Skin Testing

Zeroing in on what causes allergy symptoms requires the expertise of highly trained allergists, who must skillfully combine details from your symptoms and medical history with test results to determine what substances trigger your allergy issues. A critical piece of the puzzle, skin tests involve scratching or pricking the skin with an extract of the allergen to see if your skin shows a reaction.

Diagnosis & Treatment Options

Anyone who shows signs of allergies can be tested. Hay fever, allergic asthma, and eczema sufferers are often in the dark about exactly what causes their condition, so skin testing is an excellent path toward answers. Skin tests can include the following allergens: grass pollens, tree pollens (including mountain cedar), weed pollens (including ragweed), mold, animal dander, dust, insect stings, cockroaches, some medications, and certain foods.

Greater Austin Allergy offers both skin prick and intradermal (injection) tests. With the skin prick test, a drop of the allergen extract is applied using a plastic applicator to prick/scratch the skin’s surface. The intradermal test uses a small needle to inject the allergen just under the skin. Both tests require observation for raised, red, itchy bumps (called wheals). The size of the wheal correlates to your sensitivity to that particular allergen. The reaction typically diminishes within an hour.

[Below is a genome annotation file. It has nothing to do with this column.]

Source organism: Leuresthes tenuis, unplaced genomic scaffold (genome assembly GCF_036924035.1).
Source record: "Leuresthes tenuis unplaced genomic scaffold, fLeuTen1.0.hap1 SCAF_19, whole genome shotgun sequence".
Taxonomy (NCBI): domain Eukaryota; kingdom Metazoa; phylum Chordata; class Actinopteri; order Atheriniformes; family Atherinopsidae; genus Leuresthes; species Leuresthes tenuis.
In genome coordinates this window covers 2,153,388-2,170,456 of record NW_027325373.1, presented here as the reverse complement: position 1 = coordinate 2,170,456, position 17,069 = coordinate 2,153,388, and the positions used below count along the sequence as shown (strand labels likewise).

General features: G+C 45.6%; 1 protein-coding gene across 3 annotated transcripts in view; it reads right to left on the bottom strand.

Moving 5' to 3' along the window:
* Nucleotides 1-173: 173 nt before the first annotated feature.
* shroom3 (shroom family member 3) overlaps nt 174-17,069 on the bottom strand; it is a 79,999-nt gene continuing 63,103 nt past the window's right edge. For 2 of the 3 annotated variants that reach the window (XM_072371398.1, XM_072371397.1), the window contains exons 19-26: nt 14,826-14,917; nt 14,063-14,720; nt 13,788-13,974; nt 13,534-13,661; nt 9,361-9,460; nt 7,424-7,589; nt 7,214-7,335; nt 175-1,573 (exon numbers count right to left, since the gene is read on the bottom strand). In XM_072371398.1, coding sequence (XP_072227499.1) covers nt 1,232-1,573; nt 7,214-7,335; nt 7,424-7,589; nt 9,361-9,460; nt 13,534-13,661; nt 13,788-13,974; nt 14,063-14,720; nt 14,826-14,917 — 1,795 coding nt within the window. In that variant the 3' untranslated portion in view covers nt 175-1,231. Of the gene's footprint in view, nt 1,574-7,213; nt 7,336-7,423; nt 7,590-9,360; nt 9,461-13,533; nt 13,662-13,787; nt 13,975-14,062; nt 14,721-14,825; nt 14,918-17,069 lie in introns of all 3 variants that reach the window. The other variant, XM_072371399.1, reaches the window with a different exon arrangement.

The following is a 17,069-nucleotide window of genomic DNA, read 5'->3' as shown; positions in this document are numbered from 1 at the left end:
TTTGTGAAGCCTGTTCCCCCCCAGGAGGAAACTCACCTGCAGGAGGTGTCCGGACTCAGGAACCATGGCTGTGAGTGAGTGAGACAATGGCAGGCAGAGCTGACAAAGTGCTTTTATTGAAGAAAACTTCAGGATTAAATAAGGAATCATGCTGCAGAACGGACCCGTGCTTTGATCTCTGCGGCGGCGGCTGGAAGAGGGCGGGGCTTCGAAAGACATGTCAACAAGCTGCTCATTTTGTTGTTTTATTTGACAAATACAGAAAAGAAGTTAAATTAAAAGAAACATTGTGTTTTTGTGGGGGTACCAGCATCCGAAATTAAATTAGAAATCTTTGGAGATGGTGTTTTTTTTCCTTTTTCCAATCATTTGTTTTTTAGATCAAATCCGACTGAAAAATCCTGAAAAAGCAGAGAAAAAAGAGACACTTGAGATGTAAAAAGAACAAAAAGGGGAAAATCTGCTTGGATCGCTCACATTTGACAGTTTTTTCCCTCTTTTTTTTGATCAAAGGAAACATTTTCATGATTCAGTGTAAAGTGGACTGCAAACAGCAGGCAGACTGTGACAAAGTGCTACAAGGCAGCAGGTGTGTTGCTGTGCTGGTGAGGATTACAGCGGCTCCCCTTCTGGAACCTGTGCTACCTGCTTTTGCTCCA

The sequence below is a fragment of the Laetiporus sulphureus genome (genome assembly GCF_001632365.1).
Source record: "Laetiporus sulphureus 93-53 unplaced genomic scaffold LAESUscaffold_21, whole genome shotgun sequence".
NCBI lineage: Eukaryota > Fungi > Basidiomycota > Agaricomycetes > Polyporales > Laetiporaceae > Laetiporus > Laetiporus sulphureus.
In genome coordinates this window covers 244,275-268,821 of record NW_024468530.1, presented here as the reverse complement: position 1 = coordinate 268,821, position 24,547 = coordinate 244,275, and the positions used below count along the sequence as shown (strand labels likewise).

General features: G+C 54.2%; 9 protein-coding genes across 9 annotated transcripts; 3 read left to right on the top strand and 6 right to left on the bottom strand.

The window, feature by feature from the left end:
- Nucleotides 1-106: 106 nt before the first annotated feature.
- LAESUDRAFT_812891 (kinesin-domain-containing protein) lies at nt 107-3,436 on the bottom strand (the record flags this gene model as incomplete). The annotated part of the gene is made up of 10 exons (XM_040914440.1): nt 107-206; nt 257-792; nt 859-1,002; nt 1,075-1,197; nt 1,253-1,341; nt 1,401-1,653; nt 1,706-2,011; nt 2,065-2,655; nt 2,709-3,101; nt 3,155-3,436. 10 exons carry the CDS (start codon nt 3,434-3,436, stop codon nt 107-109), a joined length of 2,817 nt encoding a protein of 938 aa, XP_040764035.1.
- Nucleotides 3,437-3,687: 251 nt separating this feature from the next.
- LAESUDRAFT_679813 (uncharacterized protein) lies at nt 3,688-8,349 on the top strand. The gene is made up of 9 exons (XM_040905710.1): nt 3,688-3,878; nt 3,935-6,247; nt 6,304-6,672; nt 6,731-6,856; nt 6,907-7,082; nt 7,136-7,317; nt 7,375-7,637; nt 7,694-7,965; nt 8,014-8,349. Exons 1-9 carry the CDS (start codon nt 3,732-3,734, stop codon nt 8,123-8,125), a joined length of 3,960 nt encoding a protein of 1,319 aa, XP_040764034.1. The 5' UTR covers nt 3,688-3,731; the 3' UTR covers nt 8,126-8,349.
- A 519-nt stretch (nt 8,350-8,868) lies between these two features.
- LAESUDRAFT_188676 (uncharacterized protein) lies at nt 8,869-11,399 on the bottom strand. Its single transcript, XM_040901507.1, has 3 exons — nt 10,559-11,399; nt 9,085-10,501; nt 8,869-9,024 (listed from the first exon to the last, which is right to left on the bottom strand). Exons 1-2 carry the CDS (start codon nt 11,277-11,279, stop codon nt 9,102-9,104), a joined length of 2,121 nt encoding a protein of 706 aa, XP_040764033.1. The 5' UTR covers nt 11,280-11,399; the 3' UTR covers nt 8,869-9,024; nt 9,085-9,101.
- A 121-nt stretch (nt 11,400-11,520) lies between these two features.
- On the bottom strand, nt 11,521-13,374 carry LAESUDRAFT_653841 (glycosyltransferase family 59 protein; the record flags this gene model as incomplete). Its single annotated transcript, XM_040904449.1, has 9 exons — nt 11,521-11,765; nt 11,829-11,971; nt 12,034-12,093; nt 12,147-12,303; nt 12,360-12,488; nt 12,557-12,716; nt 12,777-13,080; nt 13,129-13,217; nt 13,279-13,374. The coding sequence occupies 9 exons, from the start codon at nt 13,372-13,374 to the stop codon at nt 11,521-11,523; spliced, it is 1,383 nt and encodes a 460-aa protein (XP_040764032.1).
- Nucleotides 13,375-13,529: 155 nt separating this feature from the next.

Frequently, a skin prick test occurs first, and then the allergy specialist decides whether an intradermal test would provide even more useful information. The intradermal test is considered more sensitive and accurate. The intradermal test is more sensitive than the skin prick test but less specific (can give more false positives). A physician may order one because an allergen did not show a reaction on the skin prick test, but he or she still highly suspects an issue with that substance. Intradermal testing is typically the test of choice for penicillin and insect sting allergies after the skin prick test has been conducted.

Research has shown skin tests to be safe for all ages, although they are not recommended in every circumstance. Some people have skin conditions that would make reading the results next to impossible. Others are unable to stop taking medications that could render the results invalid. If a patient has ever experienced a severe allergic reaction, their doctor may determine that information potentially gleaned from the test is not worth the risk of anaphylaxis.

Before the testing appointment ends, your Greater Austin Allergy physician will explain the findings. Their experience and training will guide their interpretation of your results, as well as the plan going forward. Their goal is to get you living your best and healthiest life, unencumbered by allergy burdens. Your individualized plan may include allergen avoidance measures, as well as medications and possibly immunotherapy. Call us today so we can help get your allergies under control.